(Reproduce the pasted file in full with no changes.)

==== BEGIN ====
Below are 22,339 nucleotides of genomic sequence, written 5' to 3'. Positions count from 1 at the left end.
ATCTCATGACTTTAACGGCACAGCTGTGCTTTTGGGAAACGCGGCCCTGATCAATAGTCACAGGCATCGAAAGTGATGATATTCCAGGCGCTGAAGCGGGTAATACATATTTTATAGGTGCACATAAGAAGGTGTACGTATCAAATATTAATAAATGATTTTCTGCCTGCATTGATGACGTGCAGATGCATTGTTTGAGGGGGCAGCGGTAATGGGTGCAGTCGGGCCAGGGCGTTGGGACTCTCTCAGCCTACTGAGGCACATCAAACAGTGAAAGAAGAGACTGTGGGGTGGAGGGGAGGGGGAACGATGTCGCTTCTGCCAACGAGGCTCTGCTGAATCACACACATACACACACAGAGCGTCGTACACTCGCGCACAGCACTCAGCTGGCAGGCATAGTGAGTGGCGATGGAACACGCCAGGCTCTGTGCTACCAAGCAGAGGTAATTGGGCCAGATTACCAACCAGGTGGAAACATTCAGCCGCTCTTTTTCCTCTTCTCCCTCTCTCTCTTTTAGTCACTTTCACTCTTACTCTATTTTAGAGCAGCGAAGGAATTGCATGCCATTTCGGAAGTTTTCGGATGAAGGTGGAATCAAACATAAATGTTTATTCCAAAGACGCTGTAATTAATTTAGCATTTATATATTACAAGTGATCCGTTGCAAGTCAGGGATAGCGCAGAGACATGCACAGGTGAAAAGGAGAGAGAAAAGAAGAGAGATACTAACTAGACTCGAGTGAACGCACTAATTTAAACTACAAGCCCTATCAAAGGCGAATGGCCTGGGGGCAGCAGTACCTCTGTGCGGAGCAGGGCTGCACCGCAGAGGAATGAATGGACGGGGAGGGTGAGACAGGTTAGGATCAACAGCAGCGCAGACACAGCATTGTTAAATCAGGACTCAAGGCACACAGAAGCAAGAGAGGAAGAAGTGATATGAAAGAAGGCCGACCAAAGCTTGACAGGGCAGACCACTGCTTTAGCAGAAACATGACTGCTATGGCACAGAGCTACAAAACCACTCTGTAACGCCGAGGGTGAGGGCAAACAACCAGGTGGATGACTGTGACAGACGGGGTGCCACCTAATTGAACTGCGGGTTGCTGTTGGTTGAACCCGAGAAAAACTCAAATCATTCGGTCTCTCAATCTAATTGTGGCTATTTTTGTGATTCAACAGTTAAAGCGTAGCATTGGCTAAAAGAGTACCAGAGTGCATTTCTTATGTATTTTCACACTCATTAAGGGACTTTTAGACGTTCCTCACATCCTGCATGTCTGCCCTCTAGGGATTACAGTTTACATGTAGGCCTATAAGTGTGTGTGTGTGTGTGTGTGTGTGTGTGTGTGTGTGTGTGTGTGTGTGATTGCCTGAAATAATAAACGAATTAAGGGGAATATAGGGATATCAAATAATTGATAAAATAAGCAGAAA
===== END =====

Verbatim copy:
Below are 22,339 nucleotides of genomic sequence, written 5' to 3'. Positions count from 1 at the left end.
ATCTCATGACTTTAACGGCACAGCTGTGCTTTTGGGAAACGCGGCCCTGATCAATAGTCACAGGCATCGAAAGTGATGATATTCCAGGCGCTGAAGCGGGTAATACATATTTTATAGGTGCACATAAGAAGGTGTACGTATCAAATATTAATAAATGATTTTCTGCCTGCATTGATGACGTGCAGATGCATTGTTTGAGGGGGCAGCGGTAATGGGTGCAGTCGGGCCAGGGCGTTGGGACTCTCTCAGCCTACTGAGGCACATCAAACAGTGAAAGAAGAGACTGTGGGGTGGAGGGGAGGGGGAACGATGTCGCTTCTGCCAACGAGGCTCTGCTGAATCACACACATACACACACAGAGCGTCGTACACTCGCGCACAGCACTCAGCTGGCAGGCATAGTGAGTGGCGATGGAACACGCCAGGCTCTGTGCTACCAAGCAGAGGTAATTGGGCCAGATTACCAACCAGGTGGAAACATTCAGCCGCTCTTTTTCCTCTTCTCCCTCTCTCTCTTTTAGTCACTTTCACTCTTACTCTATTTTAGAGCAGCGAAGGAATTGCATGCCATTTCGGAAGTTTTCGGATGAAGGTGGAATCAAACATAAATGTTTATTCCAAAGACGCTGTAATTAATTTAGCATTTATATATTACAAGTGATCCGTTGCAAGTCAGGGATAGCGCAGAGACATGCACAGGTGAAAAGGAGAGAGAAAAGAAGAGAGATACTAACTAGACTCGAGTGAACGCACTAATTTAAACTACAAGCCCTATCAAAGGCGAATGGCCTGGGGGCAGCAGTACCTCTGTGCGGAGCAGGGCTGCACCGCAGAGGAATGAATGGACGGGGAGGGTGAGACAGGTTAGGATCAACAGCAGCGCAGACACAGCATTGTTAAATCAGGACTCAAGGCACACAGAAGCAAGAGAGGAAGAAGTGATATGAAAGAAGGCCGACCAAAGCTTGACAGGGCAGACCACTGCTTTAGCAGAAACATGACTGCTATGGCACAGAGCTACAAAACCACTCTGTAACGCCGAGGGTGAGGGCAAACAACCAGGTGGATGACTGTGACAGACGGGGTGCCACCTAATTGAACTGCGGGTTGCTGTTGGTTGAACCCGAGAAAAACTCAAATCATTCGGTCTCTCAATCTAATTGTGGCTATTTTTGTGATTCAACAGTTAAAGCGTAGCATTGGCTAAAAGAGTACCAGAGTGCATTTCTTATGTATTTTCACACTCATTAAGGGACTTTTAGACGTTCCTCACATCCTGCATGTCTGCCCTCTAGGGATTACAGTTTACATGTAGGCCTATAAGTGTGTGTGTGTGTGTGTGTGTGTGTGTGTGTGTGTGTGTGTGTGTGTGATTGCCTGAAATAATAAACGAATTAAGGGGAATATAGGGATATCAAATAATTGATAAAATAAGCAGAAA